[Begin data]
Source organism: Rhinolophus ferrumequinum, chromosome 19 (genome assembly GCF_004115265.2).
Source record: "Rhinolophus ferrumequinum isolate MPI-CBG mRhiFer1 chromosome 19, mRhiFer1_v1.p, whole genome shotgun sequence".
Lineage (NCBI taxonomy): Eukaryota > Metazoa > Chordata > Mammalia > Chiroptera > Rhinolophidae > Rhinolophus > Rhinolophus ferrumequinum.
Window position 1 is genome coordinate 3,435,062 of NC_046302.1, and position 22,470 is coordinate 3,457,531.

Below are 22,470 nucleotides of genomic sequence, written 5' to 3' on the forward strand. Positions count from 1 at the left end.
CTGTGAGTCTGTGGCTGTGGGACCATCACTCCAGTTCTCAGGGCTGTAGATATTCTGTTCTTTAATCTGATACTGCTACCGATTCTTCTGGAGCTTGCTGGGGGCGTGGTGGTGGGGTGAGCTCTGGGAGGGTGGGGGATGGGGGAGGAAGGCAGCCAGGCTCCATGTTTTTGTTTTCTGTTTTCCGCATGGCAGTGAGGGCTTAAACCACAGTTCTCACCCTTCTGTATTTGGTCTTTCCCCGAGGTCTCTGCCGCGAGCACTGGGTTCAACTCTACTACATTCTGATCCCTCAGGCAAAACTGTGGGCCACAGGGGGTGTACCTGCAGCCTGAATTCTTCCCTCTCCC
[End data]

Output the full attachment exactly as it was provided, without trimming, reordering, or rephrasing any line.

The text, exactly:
Source organism: Rhinolophus ferrumequinum, chromosome 19 (genome assembly GCF_004115265.2).
Source record: "Rhinolophus ferrumequinum isolate MPI-CBG mRhiFer1 chromosome 19, mRhiFer1_v1.p, whole genome shotgun sequence".
Lineage (NCBI taxonomy): Eukaryota > Metazoa > Chordata > Mammalia > Chiroptera > Rhinolophidae > Rhinolophus > Rhinolophus ferrumequinum.
Window position 1 is genome coordinate 3,435,062 of NC_046302.1, and position 22,470 is coordinate 3,457,531.

Below are 22,470 nucleotides of genomic sequence, written 5' to 3' on the forward strand. Positions count from 1 at the left end.
CTGTGAGTCTGTGGCTGTGGGACCATCACTCCAGTTCTCAGGGCTGTAGATATTCTGTTCTTTAATCTGATACTGCTACCGATTCTTCTGGAGCTTGCTGGGGGCGTGGTGGTGGGGTGAGCTCTGGGAGGGTGGGGGATGGGGGAGGAAGGCAGCCAGGCTCCATGTTTTTGTTTTCTGTTTTCCGCATGGCAGTGAGGGCTTAAACCACAGTTCTCACCCTTCTGTATTTGGTCTTTCCCCGAGGTCTCTGCCGCGAGCACTGGGTTCAACTCTACTACATTCTGATCCCTCAGGCAAAACTGTGGGCCACAGGGGGTGTACCTGCAGCCTGAATTCTTCCCTCTCCC